OK, a few weeks ago I showed you a frit mold before firing, here is that picture again:
Here are the pieces after the first fire, and a close up of one of them. As you can see, they need some work before they are ready. You can see sort of raised bumps on the red close up? those are actually sharp points made when the frit melted and contracted. I either knock or grind those off. I usually add another layer of glass, or dichro or whatever seems to be "missing" from a piece. Then after that firing, I look again until I either feel it's "done" or I don't feel like working on it further. This is why some of my pieces are fired several times... I want it to look a certain way. If I can't achieve this, then the cab gets tossed in a pile, to work on at a later date, or maybe I turn it into a magnet. That way I'm not wasting any glass. I imagine if I get a big enough pile of rejects, I can turn them into frit the old fashion way and start over! ( old fashion method: insert glass into a pillow case. Take hammer)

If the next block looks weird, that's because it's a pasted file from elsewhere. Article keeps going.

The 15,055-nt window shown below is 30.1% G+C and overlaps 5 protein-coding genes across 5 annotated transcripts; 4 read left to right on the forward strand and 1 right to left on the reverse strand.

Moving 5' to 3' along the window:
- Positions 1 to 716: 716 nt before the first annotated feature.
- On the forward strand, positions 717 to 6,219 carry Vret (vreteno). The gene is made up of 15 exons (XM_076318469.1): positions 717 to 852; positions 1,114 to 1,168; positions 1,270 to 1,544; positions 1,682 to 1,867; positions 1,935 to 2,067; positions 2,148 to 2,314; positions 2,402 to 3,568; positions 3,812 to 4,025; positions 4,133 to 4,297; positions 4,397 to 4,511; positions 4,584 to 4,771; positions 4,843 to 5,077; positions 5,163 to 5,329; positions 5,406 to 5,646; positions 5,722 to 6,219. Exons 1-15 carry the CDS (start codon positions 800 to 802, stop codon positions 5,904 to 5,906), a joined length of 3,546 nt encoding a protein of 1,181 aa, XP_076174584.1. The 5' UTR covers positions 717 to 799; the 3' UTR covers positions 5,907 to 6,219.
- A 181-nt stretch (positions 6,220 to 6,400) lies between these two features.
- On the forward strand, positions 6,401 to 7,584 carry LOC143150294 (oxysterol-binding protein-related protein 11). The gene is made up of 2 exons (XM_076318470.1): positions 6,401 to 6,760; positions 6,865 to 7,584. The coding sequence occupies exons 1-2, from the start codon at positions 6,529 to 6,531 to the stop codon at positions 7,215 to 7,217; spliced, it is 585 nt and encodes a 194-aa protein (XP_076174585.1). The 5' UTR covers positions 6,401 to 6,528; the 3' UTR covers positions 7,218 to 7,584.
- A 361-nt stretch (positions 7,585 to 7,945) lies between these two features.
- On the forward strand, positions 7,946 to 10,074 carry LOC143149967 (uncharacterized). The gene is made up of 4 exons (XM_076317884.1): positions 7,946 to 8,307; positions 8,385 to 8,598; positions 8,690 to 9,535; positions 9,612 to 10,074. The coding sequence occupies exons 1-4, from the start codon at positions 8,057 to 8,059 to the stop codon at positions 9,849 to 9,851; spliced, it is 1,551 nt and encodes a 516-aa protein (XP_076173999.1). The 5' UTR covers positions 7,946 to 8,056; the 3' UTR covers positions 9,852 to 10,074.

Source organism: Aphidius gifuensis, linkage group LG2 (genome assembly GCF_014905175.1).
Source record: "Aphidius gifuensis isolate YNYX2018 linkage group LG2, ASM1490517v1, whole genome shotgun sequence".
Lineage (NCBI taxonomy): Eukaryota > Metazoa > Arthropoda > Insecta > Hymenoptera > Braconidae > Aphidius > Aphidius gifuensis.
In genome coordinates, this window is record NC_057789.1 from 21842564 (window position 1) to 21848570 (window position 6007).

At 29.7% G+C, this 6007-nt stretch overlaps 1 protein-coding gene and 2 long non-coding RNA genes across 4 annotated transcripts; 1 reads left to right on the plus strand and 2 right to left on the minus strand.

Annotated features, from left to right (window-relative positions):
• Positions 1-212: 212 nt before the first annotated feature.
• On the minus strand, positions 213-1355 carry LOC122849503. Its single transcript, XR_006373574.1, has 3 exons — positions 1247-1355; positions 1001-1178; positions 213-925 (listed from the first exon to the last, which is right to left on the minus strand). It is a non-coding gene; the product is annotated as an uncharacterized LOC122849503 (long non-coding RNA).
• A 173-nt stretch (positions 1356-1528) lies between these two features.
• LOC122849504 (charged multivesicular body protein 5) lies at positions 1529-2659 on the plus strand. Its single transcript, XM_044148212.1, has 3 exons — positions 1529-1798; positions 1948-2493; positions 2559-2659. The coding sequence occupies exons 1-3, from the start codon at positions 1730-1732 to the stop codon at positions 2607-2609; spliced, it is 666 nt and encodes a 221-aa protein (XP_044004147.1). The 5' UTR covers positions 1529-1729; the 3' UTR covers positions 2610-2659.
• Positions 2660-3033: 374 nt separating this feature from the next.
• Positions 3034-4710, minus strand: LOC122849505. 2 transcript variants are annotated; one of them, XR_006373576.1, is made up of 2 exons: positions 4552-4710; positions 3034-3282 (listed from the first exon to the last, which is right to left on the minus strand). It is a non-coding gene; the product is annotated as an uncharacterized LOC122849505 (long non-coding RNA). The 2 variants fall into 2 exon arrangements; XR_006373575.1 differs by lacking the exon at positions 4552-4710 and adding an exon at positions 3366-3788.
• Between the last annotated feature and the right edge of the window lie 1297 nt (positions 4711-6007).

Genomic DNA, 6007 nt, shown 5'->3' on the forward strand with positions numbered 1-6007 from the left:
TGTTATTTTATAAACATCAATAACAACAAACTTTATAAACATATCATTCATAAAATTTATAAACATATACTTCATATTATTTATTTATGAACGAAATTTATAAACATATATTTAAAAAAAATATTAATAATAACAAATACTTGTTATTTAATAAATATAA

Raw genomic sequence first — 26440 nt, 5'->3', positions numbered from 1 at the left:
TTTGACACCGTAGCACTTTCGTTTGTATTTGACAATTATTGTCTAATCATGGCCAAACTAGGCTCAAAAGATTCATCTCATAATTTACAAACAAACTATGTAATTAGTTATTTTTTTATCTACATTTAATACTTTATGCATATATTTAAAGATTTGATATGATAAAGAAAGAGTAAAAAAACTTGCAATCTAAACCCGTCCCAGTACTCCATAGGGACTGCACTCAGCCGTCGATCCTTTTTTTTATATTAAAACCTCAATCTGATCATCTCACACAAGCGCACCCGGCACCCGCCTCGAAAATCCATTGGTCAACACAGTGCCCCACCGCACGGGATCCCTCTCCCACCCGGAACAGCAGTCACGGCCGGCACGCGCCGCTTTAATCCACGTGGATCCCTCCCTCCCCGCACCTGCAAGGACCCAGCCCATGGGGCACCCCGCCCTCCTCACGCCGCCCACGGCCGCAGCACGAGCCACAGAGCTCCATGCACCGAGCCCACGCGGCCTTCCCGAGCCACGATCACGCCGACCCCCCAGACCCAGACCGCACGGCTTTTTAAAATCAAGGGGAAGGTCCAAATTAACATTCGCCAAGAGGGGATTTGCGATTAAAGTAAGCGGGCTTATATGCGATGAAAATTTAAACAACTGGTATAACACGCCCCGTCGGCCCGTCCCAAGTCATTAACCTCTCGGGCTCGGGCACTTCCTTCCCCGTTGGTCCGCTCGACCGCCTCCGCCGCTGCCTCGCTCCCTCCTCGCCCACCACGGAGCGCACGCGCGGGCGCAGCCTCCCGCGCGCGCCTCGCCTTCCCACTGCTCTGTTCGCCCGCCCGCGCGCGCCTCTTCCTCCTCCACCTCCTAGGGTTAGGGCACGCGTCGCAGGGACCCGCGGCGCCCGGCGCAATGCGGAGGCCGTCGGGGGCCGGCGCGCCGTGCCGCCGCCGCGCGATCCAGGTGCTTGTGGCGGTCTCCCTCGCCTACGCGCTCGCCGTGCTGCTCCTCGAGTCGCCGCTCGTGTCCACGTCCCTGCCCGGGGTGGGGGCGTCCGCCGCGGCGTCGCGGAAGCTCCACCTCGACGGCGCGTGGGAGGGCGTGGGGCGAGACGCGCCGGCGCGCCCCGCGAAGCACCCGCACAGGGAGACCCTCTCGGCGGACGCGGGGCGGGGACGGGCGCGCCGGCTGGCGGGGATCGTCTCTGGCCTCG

Here is another piece in progress. This is all sterling wire and will be a necklace when I'm done. I will probably use pearls or rock crystal or both... how I want it to look keeps changing around in my head, so I'm not sure yet. It's a good start though, no?
I have several projects going right now. Like most artists I suspect. It's not that we don't want to pick something up and do it start to finish. Sometimes real life gets in the way, sometimes we have to start something else.. say a custom job, and have to put down what we are working on to get that done instead. And sometimes the vision in our heads change, or grow foggy. There is nothing wrong with letting the creative juices simmer abit. You can ruin something by not giving it time to properly gel. Sometimes you put something down, and don't pick it up again for a long long time, if ever. That's ok too. As long as your are learning something, even if it's as simple as "this isn't my bag", it's valuable.